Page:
Annual Holiday Art Auction funds scholarships

Story by Bridgette McAuliffe, Staff writer

Photo by Sara Howell/The News

Murray State students and community members are parting with works of art to further art education at the University.

The annual Holiday Art Auction begins at 5:30 p.m., with registration at 4:30 p.m., on Thursday, Nov. 9; it allows students and community members to donate pieces of art that will be sold to fund Murray State art scholarships.

Kaitlyn Steward, senior from Uniontown, Kentucky, donated a still life piece to the auction. She has donated before and loves the excitement of seeing other people bid on her work.

“It’s a privilege and thrill to watch people purchase your artwork and it’s a great opportunity for students to socialize and view their peers’ work,” Steward said.

Entitled “A Study of Lemons on Blue,” Steward’s piece was originally a study of color and lighting as she learned how to better render objects realistically.

“I view this piece as a precursor to my current work,” Steward said. “It piqued my intrigue with the possibilities of color and physical applications of paint.”

The auction provides many Murray State art students with scholarships to pursue their craft through undergraduate and graduate study. Those who donate works are eligible to receive scholarships funded by the event.

“I see the art auction as a way to give back to the department that has given me everything,” Steward said. “This department has helped me find myself both artistically and personally, provided me with many role models, and offered me a safe and thoughtful learning environment. The least I can do is donate a painting.”

Carly Dothsuk, senior from Cadiz, Kentucky, hopes to use the opportunities she has been afforded through the department to pursue a career in art education.

“This is an event that takes the entire department to organize and put together and it’s super beneficial,” Dothsuk said. “I’m proud to be a part of it.”

Dothsuk is donating what she calls a “self-portrait of sorts.”

“The figure is segmented by expressive mark-making and color while still allowing you to see parts of the figure peering out at the viewer,” Dothsuk said.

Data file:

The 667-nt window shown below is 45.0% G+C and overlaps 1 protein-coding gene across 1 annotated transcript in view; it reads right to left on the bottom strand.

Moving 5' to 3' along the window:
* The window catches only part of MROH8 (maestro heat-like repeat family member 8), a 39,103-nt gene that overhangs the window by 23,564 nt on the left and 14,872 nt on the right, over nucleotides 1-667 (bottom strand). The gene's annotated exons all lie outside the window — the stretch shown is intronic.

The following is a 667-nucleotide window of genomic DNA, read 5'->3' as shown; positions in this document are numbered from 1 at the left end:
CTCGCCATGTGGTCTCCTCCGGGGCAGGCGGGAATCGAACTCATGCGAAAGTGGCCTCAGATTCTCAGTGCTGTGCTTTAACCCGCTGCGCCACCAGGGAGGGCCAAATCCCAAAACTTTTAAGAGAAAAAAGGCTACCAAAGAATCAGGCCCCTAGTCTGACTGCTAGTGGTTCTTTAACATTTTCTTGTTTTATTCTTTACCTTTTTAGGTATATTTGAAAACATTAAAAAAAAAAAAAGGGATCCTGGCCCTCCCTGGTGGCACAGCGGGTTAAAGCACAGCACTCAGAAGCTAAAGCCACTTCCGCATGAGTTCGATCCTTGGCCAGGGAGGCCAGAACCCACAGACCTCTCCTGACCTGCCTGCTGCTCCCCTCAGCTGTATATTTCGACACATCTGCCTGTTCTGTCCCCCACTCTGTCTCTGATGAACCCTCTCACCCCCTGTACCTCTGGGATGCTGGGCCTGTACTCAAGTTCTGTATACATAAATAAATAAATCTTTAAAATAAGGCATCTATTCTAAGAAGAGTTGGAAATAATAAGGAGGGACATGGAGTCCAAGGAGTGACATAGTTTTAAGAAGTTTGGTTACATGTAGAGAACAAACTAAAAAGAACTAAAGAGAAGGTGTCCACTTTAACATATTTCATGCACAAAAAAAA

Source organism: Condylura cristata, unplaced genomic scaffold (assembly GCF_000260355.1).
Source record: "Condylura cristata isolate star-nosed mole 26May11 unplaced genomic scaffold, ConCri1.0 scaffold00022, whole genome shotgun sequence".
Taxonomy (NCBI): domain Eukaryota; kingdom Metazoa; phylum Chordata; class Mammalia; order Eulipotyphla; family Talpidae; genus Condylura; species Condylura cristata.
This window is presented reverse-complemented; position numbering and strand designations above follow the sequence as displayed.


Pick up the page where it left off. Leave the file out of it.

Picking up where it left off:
Students like Dothsuk receive scholarships funded by auction proceeds to pursue their craft in one of Murray State’s many art studios.

Danielle Muzina, assistant professor of art and design, teaches painting to students in the art department.

“The purpose of the event is to bring the art community together at Murray State to do something that raises money for scholarships for art students,” Muzina said. “Any student who donates to the art auction becomes eligible for scholarships.”

Muzina got her start as an artist making collages with her grandfather, an artist who immigrated to the United States with her family from Croatia.

“When I was little I was raised by my grandparents and whenever my grandfather would come home for lunch we would draw together,” Muzina said.

One of her grandfather’s clients, a worker at Sherwin-Williams, would bring her paint swatches that they used to make collages and games.

“I always loved making things and it was one of my earliest joys,” Muzina said. “I have always been an artist.”

The art pieces made by Murray State students, faculty and community members can be viewed in the Clara M. Eagle Gallery on the sixth floor of Price Doyle Fine Arts Building.

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